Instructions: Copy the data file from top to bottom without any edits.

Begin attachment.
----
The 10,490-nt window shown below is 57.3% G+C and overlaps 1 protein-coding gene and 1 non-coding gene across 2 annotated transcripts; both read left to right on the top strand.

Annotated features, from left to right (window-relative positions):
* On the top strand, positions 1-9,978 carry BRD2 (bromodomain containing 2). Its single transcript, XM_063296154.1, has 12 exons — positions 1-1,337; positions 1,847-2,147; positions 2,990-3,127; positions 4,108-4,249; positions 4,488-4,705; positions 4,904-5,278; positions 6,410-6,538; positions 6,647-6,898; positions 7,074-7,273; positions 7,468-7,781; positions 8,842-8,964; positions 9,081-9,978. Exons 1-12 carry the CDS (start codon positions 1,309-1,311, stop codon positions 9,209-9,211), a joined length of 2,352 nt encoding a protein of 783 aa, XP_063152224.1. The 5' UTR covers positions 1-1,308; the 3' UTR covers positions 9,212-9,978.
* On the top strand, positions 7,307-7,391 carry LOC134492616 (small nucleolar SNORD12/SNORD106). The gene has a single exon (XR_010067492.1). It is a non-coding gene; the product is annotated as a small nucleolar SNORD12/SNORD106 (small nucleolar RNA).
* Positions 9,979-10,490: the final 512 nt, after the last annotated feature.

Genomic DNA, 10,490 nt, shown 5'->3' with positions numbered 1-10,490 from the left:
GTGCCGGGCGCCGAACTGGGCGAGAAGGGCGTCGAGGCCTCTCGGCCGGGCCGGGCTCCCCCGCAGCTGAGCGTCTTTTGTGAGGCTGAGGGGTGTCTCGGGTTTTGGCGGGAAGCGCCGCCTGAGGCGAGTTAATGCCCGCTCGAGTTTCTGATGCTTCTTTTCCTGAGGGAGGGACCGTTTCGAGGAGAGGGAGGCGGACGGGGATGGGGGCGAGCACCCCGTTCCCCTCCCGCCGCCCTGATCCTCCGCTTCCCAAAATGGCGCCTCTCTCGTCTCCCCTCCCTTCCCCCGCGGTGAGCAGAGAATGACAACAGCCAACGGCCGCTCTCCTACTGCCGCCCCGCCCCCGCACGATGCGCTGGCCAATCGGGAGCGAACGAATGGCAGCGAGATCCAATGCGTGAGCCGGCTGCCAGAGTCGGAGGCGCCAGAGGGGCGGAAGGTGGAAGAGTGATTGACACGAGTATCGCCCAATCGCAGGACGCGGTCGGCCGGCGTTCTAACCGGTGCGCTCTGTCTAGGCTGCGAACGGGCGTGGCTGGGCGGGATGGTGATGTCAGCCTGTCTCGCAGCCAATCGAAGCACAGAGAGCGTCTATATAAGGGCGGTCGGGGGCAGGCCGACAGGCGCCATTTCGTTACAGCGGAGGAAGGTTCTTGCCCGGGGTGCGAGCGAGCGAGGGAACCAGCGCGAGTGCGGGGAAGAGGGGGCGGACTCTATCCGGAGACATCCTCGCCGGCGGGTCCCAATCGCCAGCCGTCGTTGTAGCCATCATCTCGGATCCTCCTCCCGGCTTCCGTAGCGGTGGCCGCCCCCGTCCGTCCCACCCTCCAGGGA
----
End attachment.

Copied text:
The 10,490-nt window shown below is 57.3% G+C and overlaps 1 protein-coding gene and 1 non-coding gene across 2 annotated transcripts; both read left to right on the top strand.

Annotated features, from left to right (window-relative positions):
* On the top strand, positions 1-9,978 carry BRD2 (bromodomain containing 2). Its single transcript, XM_063296154.1, has 12 exons — positions 1-1,337; positions 1,847-2,147; positions 2,990-3,127; positions 4,108-4,249; positions 4,488-4,705; positions 4,904-5,278; positions 6,410-6,538; positions 6,647-6,898; positions 7,074-7,273; positions 7,468-7,781; positions 8,842-8,964; positions 9,081-9,978. Exons 1-12 carry the CDS (start codon positions 1,309-1,311, stop codon positions 9,209-9,211), a joined length of 2,352 nt encoding a protein of 783 aa, XP_063152224.1. The 5' UTR covers positions 1-1,308; the 3' UTR covers positions 9,212-9,978.
* On the top strand, positions 7,307-7,391 carry LOC134492616 (small nucleolar SNORD12/SNORD106). The gene has a single exon (XR_010067492.1). It is a non-coding gene; the product is annotated as a small nucleolar SNORD12/SNORD106 (small nucleolar RNA).
* Positions 9,979-10,490: the final 512 nt, after the last annotated feature.

Genomic DNA, 10,490 nt, shown 5'->3' with positions numbered 1-10,490 from the left:
GTGCCGGGCGCCGAACTGGGCGAGAAGGGCGTCGAGGCCTCTCGGCCGGGCCGGGCTCCCCCGCAGCTGAGCGTCTTTTGTGAGGCTGAGGGGTGTCTCGGGTTTTGGCGGGAAGCGCCGCCTGAGGCGAGTTAATGCCCGCTCGAGTTTCTGATGCTTCTTTTCCTGAGGGAGGGACCGTTTCGAGGAGAGGGAGGCGGACGGGGATGGGGGCGAGCACCCCGTTCCCCTCCCGCCGCCCTGATCCTCCGCTTCCCAAAATGGCGCCTCTCTCGTCTCCCCTCCCTTCCCCCGCGGTGAGCAGAGAATGACAACAGCCAACGGCCGCTCTCCTACTGCCGCCCCGCCCCCGCACGATGCGCTGGCCAATCGGGAGCGAACGAATGGCAGCGAGATCCAATGCGTGAGCCGGCTGCCAGAGTCGGAGGCGCCAGAGGGGCGGAAGGTGGAAGAGTGATTGACACGAGTATCGCCCAATCGCAGGACGCGGTCGGCCGGCGTTCTAACCGGTGCGCTCTGTCTAGGCTGCGAACGGGCGTGGCTGGGCGGGATGGTGATGTCAGCCTGTCTCGCAGCCAATCGAAGCACAGAGAGCGTCTATATAAGGGCGGTCGGGGGCAGGCCGACAGGCGCCATTTCGTTACAGCGGAGGAAGGTTCTTGCCCGGGGTGCGAGCGAGCGAGGGAACCAGCGCGAGTGCGGGGAAGAGGGGGCGGACTCTATCCGGAGACATCCTCGCCGGCGGGTCCCAATCGCCAGCCGTCGTTGTAGCCATCATCTCGGATCCTCCTCCCGGCTTCCGTAGCGGTGGCCGCCCCCGTCCGTCCCACCCTCCAGGGA